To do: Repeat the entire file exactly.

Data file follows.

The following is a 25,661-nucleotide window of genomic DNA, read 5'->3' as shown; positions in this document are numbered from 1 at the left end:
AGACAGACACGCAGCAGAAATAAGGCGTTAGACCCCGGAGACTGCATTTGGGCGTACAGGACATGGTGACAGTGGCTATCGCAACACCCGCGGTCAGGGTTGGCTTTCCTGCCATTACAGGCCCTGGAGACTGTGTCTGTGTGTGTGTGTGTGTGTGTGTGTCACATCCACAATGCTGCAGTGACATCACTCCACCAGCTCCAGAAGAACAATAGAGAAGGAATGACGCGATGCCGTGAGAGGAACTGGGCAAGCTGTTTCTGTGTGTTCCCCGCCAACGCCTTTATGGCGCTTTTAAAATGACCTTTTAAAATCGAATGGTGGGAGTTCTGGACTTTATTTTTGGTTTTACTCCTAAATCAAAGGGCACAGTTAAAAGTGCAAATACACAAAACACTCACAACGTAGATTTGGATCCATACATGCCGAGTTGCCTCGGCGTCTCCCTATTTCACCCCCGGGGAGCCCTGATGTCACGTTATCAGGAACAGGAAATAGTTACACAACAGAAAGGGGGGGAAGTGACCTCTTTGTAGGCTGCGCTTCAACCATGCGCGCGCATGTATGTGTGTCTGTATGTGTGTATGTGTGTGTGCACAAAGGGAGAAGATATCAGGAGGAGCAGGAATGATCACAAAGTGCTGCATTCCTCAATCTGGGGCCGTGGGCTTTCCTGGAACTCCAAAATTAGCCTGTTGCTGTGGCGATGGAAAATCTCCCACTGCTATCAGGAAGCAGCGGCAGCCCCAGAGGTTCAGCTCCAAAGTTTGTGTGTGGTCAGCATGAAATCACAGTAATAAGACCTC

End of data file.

The following is a 25,661-nucleotide window of genomic DNA, read 5'->3' as shown; positions in this document are numbered from 1 at the left end:
AGACAGACACGCAGCAGAAATAAGGCGTTAGACCCCGGAGACTGCATTTGGGCGTACAGGACATGGTGACAGTGGCTATCGCAACACCCGCGGTCAGGGTTGGCTTTCCTGCCATTACAGGCCCTGGAGACTGTGTCTGTGTGTGTGTGTGTGTGTGTGTGTCACATCCACAATGCTGCAGTGACATCACTCCACCAGCTCCAGAAGAACAATAGAGAAGGAATGACGCGATGCCGTGAGAGGAACTGGGCAAGCTGTTTCTGTGTGTTCCCCGCCAACGCCTTTATGGCGCTTTTAAAATGACCTTTTAAAATCGAATGGTGGGAGTTCTGGACTTTATTTTTGGTTTTACTCCTAAATCAAAGGGCACAGTTAAAAGTGCAAATACACAAAACACTCACAACGTAGATTTGGATCCATACATGCCGAGTTGCCTCGGCGTCTCCCTATTTCACCCCCGGGGAGCCCTGATGTCACGTTATCAGGAACAGGAAATAGTTACACAACAGAAAGGGGGGGAAGTGACCTCTTTGTAGGCTGCGCTTCAACCATGCGCGCGCATGTATGTGTGTCTGTATGTGTGTATGTGTGTGTGCACAAAGGGAGAAGATATCAGGAGGAGCAGGAATGATCACAAAGTGCTGCATTCCTCAATCTGGGGCCGTGGGCTTTCCTGGAACTCCAAAATTAGCCTGTTGCTGTGGCGATGGAAAATCTCCCACTGCTATCAGGAAGCAGCGGCAGCCCCAGAGGTTCAGCTCCAAAGTTTGTGTGTGGTCAGCATGAAATCACAGTAATAAGACCTC